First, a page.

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Chicago Farmer CD Release Party

Chicago Farmer CD Release Party

Edward David Anderson

Fri, February 1, 2013

Doors: 7:00 pm / Show: 8:00 pm

The Castle Theatre

Bloomington, IL

$10.00 - $12.00

This event is 18 and over

Note: 21+ Full Venue Access / Unaccompanied Minors: Balcony Only

Chicago Farmer
Chicago Farmer
Chicago Farmer sings on the title track of Backenforth, IL, out January 22, 2013.  It’s the centerpiece of his sixth collection of Guthrie-inspired populist songs, as well as autobiographical. The son of a small town farming community, Cody Diekhoff logged plenty of highway and stage time under the name Chicago Farmer before settling in the city in 2003. Profoundly inspired by fellow mid-westerner John Prine, he’s a working-class folk musician to his core. His small town roots, tilled with city streets mentality, are turning heads North and South of I-80. “I love the energy, music, and creativity of Chicago, but at the same time, the roots and hard work of my small town,” he shares. Growing up in Delavan, IL with a population less than 2,000, Diekhoff’s grandparents were farmers, and their values have always provided the baseline of his songs. He writes music for the “kind of people that come to my shows. Whether in Chicago or Delavan, everyone has a story, and everyone puts in a long day and works hard the same way,” he says. “My generation may have been labeled as slackers, but I don’t know anyone who doesn’t work hard – many people I know put in 50-60 hours a week and 12 hour days. That’s what keeps me playing. I don’t like anyone to be left out; my music is for everyone in big and very small towns.” He listened to punk rock and grunge as a kid before discovering a friend’s dad playing Hank Williams, and it was a revelation. Prine and Guthrie quickly followed. The name Chicago Farmer was originally for a band, but the utilitarian life of driving alone from bar to bar, city to city – to make a direct connection to his audience and listener, took a deeper hold. Songs like “Workin’ On It,” are the kind of sing-a-longs he’s known for; it’s become common to see whole rooms full of strangers erupt and sing to the choruses of his songs on first listen. While “The Twenty Dollar Bill” is more sentimental, reminding everyone of that time their own Grandma surreptitiously passed along a little cash to hang onto. Chicago Farmer plans to continue touring relentlessly to support the new album. With Backenforth IL, he solidifies that wherever he is, that’s where he belongs, that’s where the songs will be written and sung, and that’s where the music will be played.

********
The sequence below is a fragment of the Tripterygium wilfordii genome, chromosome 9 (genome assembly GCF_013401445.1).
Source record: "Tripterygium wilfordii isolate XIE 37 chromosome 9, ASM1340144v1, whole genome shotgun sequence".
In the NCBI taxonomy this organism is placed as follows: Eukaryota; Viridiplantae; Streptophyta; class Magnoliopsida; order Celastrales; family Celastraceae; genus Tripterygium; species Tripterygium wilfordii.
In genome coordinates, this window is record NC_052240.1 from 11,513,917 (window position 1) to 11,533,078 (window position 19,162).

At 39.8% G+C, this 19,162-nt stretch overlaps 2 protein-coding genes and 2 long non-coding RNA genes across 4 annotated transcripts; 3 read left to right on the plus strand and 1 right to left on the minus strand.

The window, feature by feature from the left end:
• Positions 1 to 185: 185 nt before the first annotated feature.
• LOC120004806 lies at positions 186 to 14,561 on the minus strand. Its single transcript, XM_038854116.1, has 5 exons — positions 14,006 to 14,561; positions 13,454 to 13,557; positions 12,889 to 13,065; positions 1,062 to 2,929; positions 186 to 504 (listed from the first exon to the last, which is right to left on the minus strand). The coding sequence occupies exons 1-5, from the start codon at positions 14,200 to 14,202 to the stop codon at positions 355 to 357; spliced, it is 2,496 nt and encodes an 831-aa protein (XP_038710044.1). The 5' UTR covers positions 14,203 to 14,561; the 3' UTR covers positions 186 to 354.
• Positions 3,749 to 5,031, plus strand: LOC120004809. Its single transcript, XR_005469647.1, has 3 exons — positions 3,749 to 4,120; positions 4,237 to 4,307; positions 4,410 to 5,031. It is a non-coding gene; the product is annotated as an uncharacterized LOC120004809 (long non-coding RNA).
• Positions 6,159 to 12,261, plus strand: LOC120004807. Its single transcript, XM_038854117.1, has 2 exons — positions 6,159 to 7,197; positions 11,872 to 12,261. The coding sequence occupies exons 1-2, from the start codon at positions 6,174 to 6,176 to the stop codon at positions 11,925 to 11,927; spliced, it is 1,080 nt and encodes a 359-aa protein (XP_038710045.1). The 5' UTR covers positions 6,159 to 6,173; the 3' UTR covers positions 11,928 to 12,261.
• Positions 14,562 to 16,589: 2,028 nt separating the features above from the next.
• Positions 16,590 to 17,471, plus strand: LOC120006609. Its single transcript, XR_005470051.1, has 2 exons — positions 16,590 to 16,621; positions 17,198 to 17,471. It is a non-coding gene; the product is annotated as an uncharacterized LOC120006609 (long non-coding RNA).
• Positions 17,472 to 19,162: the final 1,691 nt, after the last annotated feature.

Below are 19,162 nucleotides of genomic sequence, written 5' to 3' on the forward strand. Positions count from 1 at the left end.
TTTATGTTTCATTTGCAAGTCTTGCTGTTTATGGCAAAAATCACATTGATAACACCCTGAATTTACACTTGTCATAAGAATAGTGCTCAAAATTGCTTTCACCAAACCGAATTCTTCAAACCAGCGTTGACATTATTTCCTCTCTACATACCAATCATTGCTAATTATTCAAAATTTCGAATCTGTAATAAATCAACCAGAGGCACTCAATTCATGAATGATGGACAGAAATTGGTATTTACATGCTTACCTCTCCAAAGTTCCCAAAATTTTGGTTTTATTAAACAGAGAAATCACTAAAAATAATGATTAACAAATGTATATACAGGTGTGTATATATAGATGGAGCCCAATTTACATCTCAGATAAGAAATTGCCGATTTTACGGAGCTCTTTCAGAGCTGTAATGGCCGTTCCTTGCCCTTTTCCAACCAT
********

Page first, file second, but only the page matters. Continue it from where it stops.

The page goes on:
Edward David Anderson
Edward David Anderson
Edward David Anderson is an artist as ancient as he is modern. In a time when the music business desperately flails about, grasping at any new trend that will save its sinking ship, he exists far outside its confines. Best known for his work with the revered Midwestern rock band Backyard Tire Fire who released a string of acclaimed albums in the previous decade, Anderson returns to the national stage with his highly anticipated solo debut, Lies & Wishes. Produced by Los Lobos' Steve Berlin, it finds Anderson creating his own mythology through a collection of songs that embrace vulnerability, while remaining grounded in his working class roots. Anderson sings, "I'm the son of a plumber, from a God fearing mother." The lyric says much about where his story begins as an artist. He was born and raised just west of Chicago and lives a simple life, spending winters in an RV alongside the Gulf of Mexico in lower Alabama. Anderson's an American songwriter on an existential quest who seeks and who searches through song.